our distinct personality, The Black Knight, might be found in most of the thriving kingdoms of the time. Your overriding goal is to win. You approach each task or situation as a contest to be won strategically and efficiently. Because you can control your feelings, it is not unusual for you to charm, as well as successfully delegate tasks and responsibilities to the more emotional types. You are often concerned with what's in it for you. You seldom involve yourself in activities where you can not foresee a reward for your investment or effort. On the positive side, you can be analytically empathic and logically persuasive. On the negative side, you may be unemotionally manipulative as well as impulsive. Interestingly, your preference is just as applicable in today's corporate kingdoms.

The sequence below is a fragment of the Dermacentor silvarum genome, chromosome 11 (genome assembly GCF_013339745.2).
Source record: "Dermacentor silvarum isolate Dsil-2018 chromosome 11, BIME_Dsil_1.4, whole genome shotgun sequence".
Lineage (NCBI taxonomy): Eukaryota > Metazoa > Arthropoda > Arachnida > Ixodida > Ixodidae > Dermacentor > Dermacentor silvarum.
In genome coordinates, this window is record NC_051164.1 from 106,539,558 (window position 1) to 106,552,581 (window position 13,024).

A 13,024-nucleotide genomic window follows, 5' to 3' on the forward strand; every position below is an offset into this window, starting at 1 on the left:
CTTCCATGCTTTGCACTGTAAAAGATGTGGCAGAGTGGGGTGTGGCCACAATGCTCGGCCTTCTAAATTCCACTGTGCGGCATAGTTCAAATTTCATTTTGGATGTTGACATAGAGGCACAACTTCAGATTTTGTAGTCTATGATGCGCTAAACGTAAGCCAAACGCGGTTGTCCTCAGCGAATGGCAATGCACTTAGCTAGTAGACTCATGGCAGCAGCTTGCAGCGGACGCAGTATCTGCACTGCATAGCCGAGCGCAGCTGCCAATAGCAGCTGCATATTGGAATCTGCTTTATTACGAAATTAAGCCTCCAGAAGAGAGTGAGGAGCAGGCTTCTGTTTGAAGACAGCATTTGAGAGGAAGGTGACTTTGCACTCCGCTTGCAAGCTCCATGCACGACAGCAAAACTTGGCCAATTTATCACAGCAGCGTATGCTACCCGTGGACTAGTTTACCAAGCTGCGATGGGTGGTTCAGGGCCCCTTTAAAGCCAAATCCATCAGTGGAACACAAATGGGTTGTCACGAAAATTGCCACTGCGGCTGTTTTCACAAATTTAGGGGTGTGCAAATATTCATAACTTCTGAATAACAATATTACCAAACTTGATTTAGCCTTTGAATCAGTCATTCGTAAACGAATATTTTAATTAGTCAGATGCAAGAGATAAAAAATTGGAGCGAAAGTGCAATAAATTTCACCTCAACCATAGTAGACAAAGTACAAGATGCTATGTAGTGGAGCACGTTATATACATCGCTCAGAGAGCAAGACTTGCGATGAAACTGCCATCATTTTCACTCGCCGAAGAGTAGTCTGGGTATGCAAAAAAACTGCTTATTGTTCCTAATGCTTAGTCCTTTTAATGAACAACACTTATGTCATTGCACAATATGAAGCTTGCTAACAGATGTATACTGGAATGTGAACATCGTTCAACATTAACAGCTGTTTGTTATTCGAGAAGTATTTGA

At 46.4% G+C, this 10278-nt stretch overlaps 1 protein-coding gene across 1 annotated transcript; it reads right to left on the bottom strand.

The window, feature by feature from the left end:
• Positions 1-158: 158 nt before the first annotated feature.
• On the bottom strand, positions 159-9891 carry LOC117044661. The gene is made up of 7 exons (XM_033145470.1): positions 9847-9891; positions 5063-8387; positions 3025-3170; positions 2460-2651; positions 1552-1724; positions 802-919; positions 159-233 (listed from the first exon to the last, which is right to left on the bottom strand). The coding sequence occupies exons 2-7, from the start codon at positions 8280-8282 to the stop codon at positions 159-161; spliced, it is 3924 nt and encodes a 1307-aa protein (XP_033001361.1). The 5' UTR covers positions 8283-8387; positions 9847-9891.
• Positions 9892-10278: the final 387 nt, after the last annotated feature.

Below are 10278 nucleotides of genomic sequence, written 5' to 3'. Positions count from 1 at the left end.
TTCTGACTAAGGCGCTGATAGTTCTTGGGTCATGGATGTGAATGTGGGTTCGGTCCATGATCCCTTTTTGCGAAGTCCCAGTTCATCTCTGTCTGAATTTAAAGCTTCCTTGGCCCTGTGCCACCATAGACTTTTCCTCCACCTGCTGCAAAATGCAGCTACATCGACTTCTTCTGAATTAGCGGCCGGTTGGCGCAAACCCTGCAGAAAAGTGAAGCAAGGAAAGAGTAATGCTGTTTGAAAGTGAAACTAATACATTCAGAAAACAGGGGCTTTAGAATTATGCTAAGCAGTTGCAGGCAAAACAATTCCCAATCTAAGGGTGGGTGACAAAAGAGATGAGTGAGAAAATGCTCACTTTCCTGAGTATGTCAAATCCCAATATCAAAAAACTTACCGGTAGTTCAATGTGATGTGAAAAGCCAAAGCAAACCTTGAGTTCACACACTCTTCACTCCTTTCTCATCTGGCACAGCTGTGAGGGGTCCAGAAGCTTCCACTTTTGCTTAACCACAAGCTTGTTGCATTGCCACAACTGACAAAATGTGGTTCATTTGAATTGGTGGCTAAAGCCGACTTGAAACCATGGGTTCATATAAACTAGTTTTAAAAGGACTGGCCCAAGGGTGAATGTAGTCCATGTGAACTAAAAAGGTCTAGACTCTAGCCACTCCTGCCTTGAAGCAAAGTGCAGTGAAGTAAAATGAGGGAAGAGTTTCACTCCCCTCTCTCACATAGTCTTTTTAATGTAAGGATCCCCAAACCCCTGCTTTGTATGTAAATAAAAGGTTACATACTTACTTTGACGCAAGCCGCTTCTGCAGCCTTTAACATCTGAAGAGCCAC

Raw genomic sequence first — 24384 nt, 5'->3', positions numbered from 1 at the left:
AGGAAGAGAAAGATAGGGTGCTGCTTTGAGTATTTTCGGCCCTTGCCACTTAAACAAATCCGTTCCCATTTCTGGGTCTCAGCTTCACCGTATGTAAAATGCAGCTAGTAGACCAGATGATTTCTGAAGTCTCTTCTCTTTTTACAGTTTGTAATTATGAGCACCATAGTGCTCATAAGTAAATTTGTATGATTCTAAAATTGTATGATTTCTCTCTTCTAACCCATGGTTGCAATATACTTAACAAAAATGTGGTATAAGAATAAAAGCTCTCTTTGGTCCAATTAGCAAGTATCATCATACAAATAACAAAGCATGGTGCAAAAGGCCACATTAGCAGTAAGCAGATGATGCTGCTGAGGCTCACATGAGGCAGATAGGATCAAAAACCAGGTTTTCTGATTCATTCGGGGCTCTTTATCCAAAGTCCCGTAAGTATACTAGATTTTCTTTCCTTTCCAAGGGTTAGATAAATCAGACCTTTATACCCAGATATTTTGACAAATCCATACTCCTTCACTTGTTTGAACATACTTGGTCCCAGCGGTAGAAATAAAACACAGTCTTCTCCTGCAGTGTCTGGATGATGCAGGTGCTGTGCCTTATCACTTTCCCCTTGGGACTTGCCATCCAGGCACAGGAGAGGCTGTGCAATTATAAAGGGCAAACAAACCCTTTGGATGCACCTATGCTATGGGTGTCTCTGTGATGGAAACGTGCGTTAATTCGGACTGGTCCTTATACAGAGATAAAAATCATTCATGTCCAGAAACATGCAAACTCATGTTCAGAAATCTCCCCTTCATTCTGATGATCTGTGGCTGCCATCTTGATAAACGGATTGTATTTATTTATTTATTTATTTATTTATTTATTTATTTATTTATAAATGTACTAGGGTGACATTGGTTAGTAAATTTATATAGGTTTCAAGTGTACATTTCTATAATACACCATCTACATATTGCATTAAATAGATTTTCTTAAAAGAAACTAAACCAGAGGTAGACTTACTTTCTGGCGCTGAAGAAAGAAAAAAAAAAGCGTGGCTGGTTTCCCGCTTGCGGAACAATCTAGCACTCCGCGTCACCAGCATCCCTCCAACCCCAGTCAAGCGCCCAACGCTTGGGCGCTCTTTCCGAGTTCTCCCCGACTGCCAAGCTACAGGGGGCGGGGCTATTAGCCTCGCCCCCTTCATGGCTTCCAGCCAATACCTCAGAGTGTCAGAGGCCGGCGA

1. Open your mp3 player application.
2. Select the "shuffle" feature. "Shuffle" your selection.
3. Log the 1st 10 songs (artist/album) in the response to this post.
4. Do NOT skip over that embarrassing song that came up. You MUST list the 1st 10 songs. Only exception is if you have an artist or album that is repeated.
5. Log your 10 songs in your own blog and encourage others to play this game.
My 10 songs:
1. Recurring Dream / Crowded House / Afterglow
2. How Deep Is The Ocean / Diana Krall / Love Scenes
3. Kinder / David Garza / This Euphoria
4. Narcolepsy / Third Eye Blind / Third Eye Blind
5. Down By The Sea / Men At Work / Contraband - The Best of Men At Work
6. Moorea / Gipsy Kings / Gipsy Kings
7. Got To Get You Into My Life / The Beatles / Anthology
8. I Won't Stay Long / Sixpence None The Richer / Sixpence None The Richer
9. My baby / 8½ Souvenirs / Twisted Desire